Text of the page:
A: We spend eight months out of the year scouring the internet and developing our relationships with filmmakers who live in all parts of the world, and we’ve been at this for 20 years. Every year we dig harder, we look further, we talk to more people. But then when we go to review those films submissions, we’re always surprised at the lack of diversity on screen and we know that it’s not because we’re not looking hard enough, because again, we’re spending eight months out of the year looking for those films and developing those relationships with filmmakers.
We realized that if we wanted to see a change happen, we need to do something about it.
So in 2020, we launched our own grant fund, which is the BIPOC Filmmaker Grant presented by Machines for Freedom — they’re a company in the bicycle industry that really stands behind everything we’re doing — and we launched this. The first year, we put out our call for grant applications and we were overwhelmed with more than 100 applications and we had funding for three. We worked with an amazing advisory team who brought a lot of expertise on diversity, equity, inclusion, cycling, culture, and film and we got this team together to review applications and select our finalists in that first round. We were so impressed by all the applications.
So now we’ve gone through two rounds of funding, we did two quick rounds in our first year-and-a-half, and we’re ready to finally debut five grant-funded films that were made possible through our own grant program. We’ll be debuting those at the festival this year.
We’re accepting applications through June 15 for the next round of funding. So this is a really robust, ongoing grant fund. It is crowd-funded, so regular folks who love bikes and love film and love making a difference are contributing. That’s what’s allowing this program to continue. We hope to see this grant fund continue well into the future, we hope there’s a day when we no longer need this type of a grant fund because there’s more equity in grant funding or funding in general for films. But in the meantime, we’re here to do our small part and make a difference.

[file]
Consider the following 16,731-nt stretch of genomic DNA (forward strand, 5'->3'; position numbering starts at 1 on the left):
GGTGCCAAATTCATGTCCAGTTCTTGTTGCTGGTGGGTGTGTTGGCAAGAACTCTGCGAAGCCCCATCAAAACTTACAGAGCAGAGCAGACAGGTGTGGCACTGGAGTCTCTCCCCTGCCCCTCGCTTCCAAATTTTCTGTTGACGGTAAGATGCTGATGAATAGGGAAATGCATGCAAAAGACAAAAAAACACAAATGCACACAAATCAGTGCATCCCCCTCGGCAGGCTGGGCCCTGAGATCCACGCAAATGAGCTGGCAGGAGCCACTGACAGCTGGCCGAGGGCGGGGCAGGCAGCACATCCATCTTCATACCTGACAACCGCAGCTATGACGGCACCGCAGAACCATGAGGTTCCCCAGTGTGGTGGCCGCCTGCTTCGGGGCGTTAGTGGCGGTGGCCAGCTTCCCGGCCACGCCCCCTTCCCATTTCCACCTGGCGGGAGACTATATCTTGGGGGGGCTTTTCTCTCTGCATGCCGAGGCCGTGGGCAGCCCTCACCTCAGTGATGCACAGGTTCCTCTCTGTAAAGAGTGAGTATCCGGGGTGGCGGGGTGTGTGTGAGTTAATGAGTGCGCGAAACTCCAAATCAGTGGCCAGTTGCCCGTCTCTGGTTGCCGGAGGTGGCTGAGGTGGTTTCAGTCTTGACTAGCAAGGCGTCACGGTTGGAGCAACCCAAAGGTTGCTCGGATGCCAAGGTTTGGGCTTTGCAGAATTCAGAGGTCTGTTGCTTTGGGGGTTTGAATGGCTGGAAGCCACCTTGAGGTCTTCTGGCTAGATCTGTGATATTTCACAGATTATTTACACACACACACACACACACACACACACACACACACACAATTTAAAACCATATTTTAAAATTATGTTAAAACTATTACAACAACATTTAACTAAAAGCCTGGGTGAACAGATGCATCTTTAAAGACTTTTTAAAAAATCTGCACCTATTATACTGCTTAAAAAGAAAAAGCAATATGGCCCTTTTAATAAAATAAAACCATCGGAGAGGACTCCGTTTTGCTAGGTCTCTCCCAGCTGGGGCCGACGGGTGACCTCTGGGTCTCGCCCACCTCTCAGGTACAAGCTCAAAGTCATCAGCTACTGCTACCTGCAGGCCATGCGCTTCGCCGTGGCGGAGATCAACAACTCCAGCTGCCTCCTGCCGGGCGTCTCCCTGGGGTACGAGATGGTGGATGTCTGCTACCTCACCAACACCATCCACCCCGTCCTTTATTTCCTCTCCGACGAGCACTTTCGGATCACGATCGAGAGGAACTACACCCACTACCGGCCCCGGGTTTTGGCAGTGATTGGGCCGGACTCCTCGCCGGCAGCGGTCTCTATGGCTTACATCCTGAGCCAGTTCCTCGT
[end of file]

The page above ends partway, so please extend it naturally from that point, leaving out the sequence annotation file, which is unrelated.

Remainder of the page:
What I find so interesting about this is it’s not just about getting more representation, but it’s about this opportunity for stories that haven’t been told in the way they’re being told. One of the films that we will be debuting this year is called “As We Have Always Done” by a filmmaker named Kiki Ong out of Santa Cruz. I’ve been in the bike industry since the 90s, and I love all the films we’ve shown at Filmed by Bike, but this film by Kiki is like no other film I’ve ever seen before. The way the topic is being discussed, the way she does her stop-animation collage work throughout, the way the story is woven together, what’s being talked about — everything about this film wows me every time I watch it. I just think, well, that is why we have this grant fund because this is a story that may not have been told otherwise.
Funding is such a huge barrier in creating and producing films, and that barrier is even more imposing for people of color. So this is just one example of how when we open that door a little wider and bring more people into the fold, magic can happen and stories can get told that many of us would have never experienced otherwise.
The films this year are just stunning. They’re powerful. They’re emotional, and it’s just an incredible collection this year.
Q: Do you think people who aren’t part of the bicycle community will enjoy the films at the festival?
A: Yes, absolutely, these films appeal to a broad swath of folks. We assemble a jury every year with regular folks, that’s our goal — regular people who love bikes, who love film, as well as some experts in those arenas as well. Our jury helps wade through all the film’s submissions, grade them, and make those final selections of what gets declared the “world’s best bike movie.” So we know we have a broad variety of opinions. Some people rate films very high, that same film — very low from someone else, and then our team gets to work sorting that all out. But our goal is to provide a collection of movies that all sorts of folks can enjoy.